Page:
In the 2008 Beijing Olympic Games, swimmers wearing the Speedo LZR Racer, a full-body swimsuit that “it compressed a swimmer’s body into a streamlined tube and trapped air, adding buoyancy and reducing drag. Speedo says 98 percent of the medals at the 2008 Olympics were won by swimmers wearing the LZR.“ By 2009, full-body swimsuits were banned from competitions, along with some materials. Competitive swimwear that covers an approved area still allowed, and swimwear design is still actively being advanced, but new designs need to be approved the governing swimming body, FINA, before being allowed in races. ( https://web.archive.org/web/20150426215139/http://www.fina.org/H2O/docs/rules/FRSA.pdf  ) ( https://www.scientificamerican.com/article/how-speedo-created-swimsuit/ )

The Houston Astros sign stealing scandal was a source of armchair rage-judgement from the end of the 2019 season all the way up until World War Flu came to America. In baseball, the pitcher and catcher work in a partnership against the other team’s batter. The catcher squats close behind the batter and uses hand signals to tell the pitcher how to throw the ball so that they can, well, catch it. Since the batter needs to watch the pitcher at all times, and since the catcher is behind the batter, the catcher usually has free reign to communicate with the pitcher in secret.

You know what this needs a picture. I usually explain this part with charades or pantomime, and *wiggles fingers with neon-painted nails* doesn’t translate to text like you’d think.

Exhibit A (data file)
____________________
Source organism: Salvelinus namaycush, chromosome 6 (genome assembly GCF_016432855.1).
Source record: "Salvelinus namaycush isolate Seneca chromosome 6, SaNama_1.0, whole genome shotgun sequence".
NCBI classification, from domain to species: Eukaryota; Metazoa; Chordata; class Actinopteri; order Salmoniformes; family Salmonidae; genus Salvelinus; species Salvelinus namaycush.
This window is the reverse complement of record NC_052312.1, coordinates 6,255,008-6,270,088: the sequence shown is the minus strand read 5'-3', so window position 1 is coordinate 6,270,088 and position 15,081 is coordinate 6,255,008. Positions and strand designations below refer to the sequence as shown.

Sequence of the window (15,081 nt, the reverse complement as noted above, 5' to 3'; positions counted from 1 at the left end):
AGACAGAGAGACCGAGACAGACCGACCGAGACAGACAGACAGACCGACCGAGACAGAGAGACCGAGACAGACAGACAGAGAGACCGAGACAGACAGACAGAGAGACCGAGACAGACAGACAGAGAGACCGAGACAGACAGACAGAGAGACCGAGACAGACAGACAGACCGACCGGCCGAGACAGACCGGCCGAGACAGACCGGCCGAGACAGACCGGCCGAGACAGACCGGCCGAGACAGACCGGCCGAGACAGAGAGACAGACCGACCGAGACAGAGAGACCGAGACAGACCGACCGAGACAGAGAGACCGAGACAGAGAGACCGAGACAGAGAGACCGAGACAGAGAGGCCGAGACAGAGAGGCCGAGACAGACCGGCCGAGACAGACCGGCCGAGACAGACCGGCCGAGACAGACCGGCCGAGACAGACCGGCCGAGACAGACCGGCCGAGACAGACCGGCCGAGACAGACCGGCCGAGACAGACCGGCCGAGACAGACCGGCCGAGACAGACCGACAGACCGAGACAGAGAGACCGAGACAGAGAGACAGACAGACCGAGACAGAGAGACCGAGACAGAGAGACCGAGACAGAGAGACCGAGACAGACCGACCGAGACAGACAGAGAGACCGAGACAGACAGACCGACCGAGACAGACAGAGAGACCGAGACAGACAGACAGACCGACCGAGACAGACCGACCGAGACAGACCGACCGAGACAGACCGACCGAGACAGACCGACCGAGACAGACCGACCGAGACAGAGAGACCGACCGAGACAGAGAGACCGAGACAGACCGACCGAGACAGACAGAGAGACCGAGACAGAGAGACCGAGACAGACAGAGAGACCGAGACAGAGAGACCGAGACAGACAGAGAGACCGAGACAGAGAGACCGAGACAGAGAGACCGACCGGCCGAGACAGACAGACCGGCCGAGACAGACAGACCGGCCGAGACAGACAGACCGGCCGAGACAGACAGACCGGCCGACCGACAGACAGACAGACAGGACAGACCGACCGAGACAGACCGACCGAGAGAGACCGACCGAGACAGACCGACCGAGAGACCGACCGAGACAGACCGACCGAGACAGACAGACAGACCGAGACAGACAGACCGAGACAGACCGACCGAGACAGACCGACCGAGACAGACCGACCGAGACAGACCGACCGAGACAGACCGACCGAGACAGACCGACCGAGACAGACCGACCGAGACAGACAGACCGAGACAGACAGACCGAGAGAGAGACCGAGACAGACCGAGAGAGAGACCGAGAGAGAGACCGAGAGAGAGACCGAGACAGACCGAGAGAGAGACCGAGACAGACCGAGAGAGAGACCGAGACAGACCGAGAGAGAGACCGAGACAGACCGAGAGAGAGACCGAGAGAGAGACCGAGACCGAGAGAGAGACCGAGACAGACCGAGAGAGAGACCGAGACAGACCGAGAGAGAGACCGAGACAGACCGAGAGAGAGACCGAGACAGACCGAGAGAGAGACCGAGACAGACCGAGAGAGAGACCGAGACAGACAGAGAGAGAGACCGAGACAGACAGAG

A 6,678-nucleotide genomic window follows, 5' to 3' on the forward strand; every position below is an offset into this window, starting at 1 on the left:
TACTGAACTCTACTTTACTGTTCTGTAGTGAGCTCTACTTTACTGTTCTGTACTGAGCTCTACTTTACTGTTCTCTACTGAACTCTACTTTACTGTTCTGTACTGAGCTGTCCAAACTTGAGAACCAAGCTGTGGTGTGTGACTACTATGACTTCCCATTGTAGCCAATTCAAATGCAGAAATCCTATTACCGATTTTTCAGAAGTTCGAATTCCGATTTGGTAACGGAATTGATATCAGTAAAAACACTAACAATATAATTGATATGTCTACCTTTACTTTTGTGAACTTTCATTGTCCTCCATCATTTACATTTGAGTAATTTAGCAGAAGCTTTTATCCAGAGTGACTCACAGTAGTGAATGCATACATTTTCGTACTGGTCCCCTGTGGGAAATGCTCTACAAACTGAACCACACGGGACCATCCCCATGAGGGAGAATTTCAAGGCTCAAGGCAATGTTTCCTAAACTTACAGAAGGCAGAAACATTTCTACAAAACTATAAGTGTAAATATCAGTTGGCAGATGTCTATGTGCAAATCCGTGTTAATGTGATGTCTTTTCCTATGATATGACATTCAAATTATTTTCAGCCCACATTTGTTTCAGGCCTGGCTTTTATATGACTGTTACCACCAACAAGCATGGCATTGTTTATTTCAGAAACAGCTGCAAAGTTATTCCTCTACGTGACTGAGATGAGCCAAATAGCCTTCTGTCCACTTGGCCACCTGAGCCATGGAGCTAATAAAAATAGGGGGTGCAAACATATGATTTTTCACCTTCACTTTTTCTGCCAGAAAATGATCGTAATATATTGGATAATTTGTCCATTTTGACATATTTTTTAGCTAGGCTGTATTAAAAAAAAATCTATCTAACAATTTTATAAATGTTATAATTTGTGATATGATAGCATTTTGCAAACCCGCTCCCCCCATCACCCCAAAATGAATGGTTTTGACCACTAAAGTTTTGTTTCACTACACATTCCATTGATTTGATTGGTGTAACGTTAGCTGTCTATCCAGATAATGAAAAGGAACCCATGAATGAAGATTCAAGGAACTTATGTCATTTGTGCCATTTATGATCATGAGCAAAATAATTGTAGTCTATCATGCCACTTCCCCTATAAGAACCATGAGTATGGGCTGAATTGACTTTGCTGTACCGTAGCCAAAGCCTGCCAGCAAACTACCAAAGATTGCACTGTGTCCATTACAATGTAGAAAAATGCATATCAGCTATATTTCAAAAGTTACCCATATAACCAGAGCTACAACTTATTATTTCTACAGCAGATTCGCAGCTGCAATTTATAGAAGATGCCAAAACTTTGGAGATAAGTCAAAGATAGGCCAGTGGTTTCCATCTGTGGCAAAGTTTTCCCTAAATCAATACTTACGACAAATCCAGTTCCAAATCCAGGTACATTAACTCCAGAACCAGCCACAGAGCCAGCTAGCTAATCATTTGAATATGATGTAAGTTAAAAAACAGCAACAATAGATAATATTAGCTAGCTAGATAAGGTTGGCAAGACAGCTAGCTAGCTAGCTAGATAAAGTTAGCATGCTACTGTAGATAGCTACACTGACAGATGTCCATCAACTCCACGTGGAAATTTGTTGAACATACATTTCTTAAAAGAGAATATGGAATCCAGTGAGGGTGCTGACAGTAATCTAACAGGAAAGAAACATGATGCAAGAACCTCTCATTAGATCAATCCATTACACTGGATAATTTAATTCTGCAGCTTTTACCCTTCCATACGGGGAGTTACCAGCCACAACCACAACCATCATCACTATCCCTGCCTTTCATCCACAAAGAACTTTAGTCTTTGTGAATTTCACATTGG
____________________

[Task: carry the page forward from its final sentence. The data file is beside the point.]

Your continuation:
"Swing and a Miss" by PMillera4 is licensed under CC BY-NC-ND 2.0  from left to right, that's the Umpire (e.g. Judge, Referee), Catcher, and Batter. The pitcher is off-camera where all three are looking. See how the batter can't watch the catcher and batter at the same time?

However, baseball is played with more than three people, sometimes. Sometimes that batter has some help, like a runner on second base who is in the perfect position to see *wiggles fingers* from the catcher. That runner might notice that one type of wiggle signals a fastball to be thrown, and that another wiggle signals a curveball to be thrown. The runner then tells their batting teammate what throw to expect, thus conferring an advantage to them. That reading and communicating of catcher’s signals is called “sign-stealing”. It has been in baseball ever since catchers used signals.

So what did the Astros do that was so bad? They stole signs too well. Rather than hope for a runner on second, someone in the stands had a very expensive camera trained on the opposing catcher’s hands to watch to *wiggles fingers*. That hot info was sent to Astros’ teammates or employees who would warn the batter about certain pitches with a loud whistle or the bang of a trash can.

This continued through the 2017, 2018, and 2019 seasons, as found by regular old fans combing through broadcast footage after suspicions got too high. Suspensions and millions of dollars in fines were handed out the Astros, and the team’s ability to bring in top new players was reduced for a couple of future seasons. Others called for the Astros to be stripped of their 2017 World Series win. Months of bedlam ensued.